Posted in: Briefs, Materials, Fabrication, Composite materials, Fibers, Polymers, Spacecraft
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Composite Elastic Skins for Shape-Changing Structures

Anisotropic stiffness properties can be tailored for specific applications.

Composite elastic skins having tailorable mechanical properties have been invented for covering shape-changing (“morphable”) structures. These skins are intended especially for use on advanced aircraft that change shapes in order to assume different aerodynamic properties.

Posted in: Briefs, TSP, Materials, Composite materials, Elastomers, Aircraft
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Glass/Ceramic Composites for Sealing Solid Oxide Fuel Cells

Ceramic fillers in a glass contribute to strength and fracture toughness.

A family of glass/ceramic composite materials has been investigated for use as sealants in planar solid oxide fuel cells. These materials are modified versions of a barium calcium aluminosilicate glass developed previously for the same purpose. The composition of the glass in mole percentages is 35BaO + 15CaO + 5Al2O3 + 10B2O3 + 35SiO2. The glass seal was found to be susceptible to cracking during thermal cycling of the fuel cells.

Posted in: Briefs, TSP, Materials, Fuel cells, Ceramics, Composite materials, Glass
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Carbon-Nanotube-Carpet Heat-Transfer Pads

The compliance and high longitudinal thermal conductivity of carbon nanotubes are exploited.

Microscopic thermal-contact pads that include carpetlike arrays of carbon nanotubes have been invented for dissipating heat generated in integrated circuits and similarly sized single electronic components. The need for these or other innovative thermal-contact pads arises because the requisite high thermal conductances cannot be realized by scaling conventional macroscopic thermal-contact pads down to microscopic sizes. Overcoming limitations of conventional thermal-contact materials and components, the carbon-nanotube thermal-contact pads offer the high thermal conductivities needed to accommodate the high local thermal power densities of modern electronic circuits, without need for large clamping pressures, extreme smoothness of surfaces in contact, or gap-filling materials (e.g., thermally conductive greases) to ensure adequate thermal contact. Moreover, unlike some conventional thermal-contact components, these pads are reusable.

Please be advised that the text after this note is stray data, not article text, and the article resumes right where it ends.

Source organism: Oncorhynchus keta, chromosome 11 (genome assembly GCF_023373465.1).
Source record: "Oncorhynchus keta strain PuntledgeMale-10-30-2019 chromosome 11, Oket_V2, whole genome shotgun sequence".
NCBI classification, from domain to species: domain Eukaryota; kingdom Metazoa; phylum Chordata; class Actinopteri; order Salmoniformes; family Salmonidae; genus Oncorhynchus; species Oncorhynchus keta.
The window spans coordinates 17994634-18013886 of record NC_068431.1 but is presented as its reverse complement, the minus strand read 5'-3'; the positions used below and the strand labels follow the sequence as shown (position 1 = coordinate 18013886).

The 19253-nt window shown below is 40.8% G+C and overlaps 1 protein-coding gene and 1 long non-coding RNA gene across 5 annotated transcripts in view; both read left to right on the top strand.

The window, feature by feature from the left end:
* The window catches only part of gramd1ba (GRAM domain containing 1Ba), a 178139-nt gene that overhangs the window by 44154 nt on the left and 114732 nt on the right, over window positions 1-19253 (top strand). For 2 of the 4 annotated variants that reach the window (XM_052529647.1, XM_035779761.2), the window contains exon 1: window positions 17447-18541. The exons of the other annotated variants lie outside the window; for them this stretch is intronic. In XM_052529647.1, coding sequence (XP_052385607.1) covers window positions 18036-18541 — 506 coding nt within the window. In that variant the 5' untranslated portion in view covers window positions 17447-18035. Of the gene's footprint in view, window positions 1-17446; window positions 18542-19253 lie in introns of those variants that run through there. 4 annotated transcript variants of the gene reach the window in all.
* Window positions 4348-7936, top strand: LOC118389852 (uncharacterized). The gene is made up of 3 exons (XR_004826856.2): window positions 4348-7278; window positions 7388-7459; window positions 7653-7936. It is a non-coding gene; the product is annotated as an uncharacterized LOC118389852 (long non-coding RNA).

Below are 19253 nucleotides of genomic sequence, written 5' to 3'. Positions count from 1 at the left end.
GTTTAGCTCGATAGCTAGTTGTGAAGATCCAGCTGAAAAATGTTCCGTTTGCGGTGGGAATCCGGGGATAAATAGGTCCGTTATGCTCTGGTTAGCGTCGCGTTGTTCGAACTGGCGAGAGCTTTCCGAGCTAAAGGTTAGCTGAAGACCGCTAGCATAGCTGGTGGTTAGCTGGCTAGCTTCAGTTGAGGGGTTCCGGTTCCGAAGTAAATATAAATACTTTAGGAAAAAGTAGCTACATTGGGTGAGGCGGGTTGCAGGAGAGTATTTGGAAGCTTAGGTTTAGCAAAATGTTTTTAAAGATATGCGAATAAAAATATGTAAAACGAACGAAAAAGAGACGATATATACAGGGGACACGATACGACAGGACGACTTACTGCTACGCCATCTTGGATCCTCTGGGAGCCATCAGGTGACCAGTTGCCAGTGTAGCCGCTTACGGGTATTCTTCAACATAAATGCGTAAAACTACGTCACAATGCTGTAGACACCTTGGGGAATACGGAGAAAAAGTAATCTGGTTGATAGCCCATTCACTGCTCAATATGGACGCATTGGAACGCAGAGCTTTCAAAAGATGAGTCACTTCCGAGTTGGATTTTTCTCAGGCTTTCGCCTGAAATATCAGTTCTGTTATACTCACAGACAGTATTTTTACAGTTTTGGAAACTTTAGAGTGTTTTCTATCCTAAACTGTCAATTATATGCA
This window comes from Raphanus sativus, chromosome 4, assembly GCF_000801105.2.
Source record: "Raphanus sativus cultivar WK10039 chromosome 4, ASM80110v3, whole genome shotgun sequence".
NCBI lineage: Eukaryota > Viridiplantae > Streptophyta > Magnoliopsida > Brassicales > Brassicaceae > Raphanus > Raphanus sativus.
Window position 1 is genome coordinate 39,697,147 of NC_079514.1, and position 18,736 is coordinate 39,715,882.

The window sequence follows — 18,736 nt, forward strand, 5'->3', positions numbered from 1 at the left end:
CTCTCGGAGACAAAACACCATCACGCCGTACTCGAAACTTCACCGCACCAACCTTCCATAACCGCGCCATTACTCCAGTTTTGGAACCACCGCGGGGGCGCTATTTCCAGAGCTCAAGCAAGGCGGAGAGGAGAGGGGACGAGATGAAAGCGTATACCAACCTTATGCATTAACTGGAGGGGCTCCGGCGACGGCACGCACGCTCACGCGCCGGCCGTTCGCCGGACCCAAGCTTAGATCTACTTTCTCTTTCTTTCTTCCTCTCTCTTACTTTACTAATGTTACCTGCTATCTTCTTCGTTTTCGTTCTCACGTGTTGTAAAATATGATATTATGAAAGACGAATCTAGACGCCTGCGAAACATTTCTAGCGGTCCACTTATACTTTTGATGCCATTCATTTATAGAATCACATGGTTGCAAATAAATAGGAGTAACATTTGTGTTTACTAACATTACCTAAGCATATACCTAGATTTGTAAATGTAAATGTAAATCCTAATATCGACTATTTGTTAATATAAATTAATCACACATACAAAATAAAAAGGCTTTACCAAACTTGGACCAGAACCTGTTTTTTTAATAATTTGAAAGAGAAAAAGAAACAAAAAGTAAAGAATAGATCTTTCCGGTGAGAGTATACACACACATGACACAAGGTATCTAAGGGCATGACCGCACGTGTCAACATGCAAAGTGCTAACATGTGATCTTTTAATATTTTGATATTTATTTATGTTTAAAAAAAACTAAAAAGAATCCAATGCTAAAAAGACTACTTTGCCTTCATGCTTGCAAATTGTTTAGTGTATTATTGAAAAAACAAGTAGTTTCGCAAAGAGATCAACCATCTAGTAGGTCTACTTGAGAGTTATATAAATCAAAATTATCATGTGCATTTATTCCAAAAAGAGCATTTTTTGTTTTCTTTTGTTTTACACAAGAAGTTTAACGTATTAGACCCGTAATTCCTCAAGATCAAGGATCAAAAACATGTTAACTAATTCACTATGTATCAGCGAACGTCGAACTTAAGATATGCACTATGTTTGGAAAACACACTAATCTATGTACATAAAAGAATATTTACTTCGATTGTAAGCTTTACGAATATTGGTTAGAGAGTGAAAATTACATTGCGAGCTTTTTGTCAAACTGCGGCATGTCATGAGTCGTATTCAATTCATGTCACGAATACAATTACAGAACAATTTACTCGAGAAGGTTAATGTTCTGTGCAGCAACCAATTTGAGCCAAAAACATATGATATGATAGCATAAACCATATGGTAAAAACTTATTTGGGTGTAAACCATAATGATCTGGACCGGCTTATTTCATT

Posted in: Briefs, TSP, Materials, Heat transfer, Conductivity, Nanomaterials
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Wholly Aromatic Ether-Imides as n-Type Semiconductors

Some of the compounds exhibit promising electron-transport properties.

Some wholly aromatic ether-imides consisting of rod-shaped, relatively-low-mass molecules that can form liquid crystals have been investigated for potential utility as electron-donor-type (n-type) organic semiconductors. It is envisioned that after further research to improve understanding of their physical and chemical properties, compounds of this type would be used to make thin-film semiconductor devices (e.g., photovoltaic cells and field-effect transistors) on flexible electronic-circuit substrates.

Posted in: Briefs, TSP, Materials, Materials properties, Refractory materials, Semiconductors
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Making Activated Carbon by Wet Pressurized Pyrolysis

Thermomechanical instabilities and associated frequency instabilities are reduced.

A wet pressurized pyrolysis (wet carbonization) process has been invented as a means of producing activated carbon from a wide variety of inedible biomass consisting principally of plant wastes. The principal intended use of this activated carbon is room-temperature adsorption of pollutant gases from cooled incinerator exhaust streams.

Posted in: Briefs, Materials, Forming, Biomaterials